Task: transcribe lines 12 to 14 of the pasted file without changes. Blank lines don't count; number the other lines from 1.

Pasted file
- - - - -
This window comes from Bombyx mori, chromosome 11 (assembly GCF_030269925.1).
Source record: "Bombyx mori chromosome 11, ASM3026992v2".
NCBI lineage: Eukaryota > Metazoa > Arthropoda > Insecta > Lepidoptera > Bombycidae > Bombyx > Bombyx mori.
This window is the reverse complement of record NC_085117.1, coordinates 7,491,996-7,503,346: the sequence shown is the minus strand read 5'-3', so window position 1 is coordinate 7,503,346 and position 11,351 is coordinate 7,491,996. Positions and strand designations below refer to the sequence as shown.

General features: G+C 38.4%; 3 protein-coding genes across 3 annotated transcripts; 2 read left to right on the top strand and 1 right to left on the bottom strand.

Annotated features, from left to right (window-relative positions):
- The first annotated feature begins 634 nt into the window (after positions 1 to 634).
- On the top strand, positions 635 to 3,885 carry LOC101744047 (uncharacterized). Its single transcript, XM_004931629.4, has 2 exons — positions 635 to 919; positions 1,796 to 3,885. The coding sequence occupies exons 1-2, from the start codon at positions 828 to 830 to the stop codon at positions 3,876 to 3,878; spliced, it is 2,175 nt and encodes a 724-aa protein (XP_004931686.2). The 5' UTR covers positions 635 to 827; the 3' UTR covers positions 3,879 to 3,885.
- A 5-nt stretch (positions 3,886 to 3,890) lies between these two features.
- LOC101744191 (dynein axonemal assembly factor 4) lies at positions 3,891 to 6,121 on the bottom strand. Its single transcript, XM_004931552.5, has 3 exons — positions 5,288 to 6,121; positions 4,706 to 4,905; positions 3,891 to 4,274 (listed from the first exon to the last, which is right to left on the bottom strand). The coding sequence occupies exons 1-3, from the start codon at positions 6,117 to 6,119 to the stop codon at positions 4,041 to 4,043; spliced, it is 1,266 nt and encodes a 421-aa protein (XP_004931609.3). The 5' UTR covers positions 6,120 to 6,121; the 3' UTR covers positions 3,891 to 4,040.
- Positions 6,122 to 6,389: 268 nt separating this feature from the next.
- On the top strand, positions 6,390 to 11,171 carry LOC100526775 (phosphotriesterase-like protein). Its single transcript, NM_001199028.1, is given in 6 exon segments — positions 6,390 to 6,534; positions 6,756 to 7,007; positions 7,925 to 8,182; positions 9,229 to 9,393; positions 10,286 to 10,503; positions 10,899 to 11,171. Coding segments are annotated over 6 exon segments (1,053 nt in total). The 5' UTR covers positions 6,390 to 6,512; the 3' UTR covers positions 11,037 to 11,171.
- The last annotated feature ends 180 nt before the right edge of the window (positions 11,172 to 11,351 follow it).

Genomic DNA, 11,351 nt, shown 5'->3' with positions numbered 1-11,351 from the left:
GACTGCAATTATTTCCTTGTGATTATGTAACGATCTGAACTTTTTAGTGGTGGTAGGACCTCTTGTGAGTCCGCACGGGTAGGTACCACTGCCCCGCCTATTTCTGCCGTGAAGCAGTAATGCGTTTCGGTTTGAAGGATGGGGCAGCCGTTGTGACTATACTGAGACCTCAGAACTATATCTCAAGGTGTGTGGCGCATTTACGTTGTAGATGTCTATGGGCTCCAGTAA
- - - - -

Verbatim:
- On the top strand, positions 6,390 to 11,171 carry LOC100526775 (phosphotriesterase-like protein). Its single transcript, NM_001199028.1, is given in 6 exon segments — positions 6,390 to 6,534; positions 6,756 to 7,007; positions 7,925 to 8,182; positions 9,229 to 9,393; positions 10,286 to 10,503; positions 10,899 to 11,171. Coding segments are annotated over 6 exon segments (1,053 nt in total). The 5' UTR covers positions 6,390 to 6,512; the 3' UTR covers positions 11,037 to 11,171.
- The last annotated feature ends 180 nt before the right edge of the window (positions 11,172 to 11,351 follow it).

Genomic DNA, 11,351 nt, shown 5'->3' with positions numbered 1-11,351 from the left: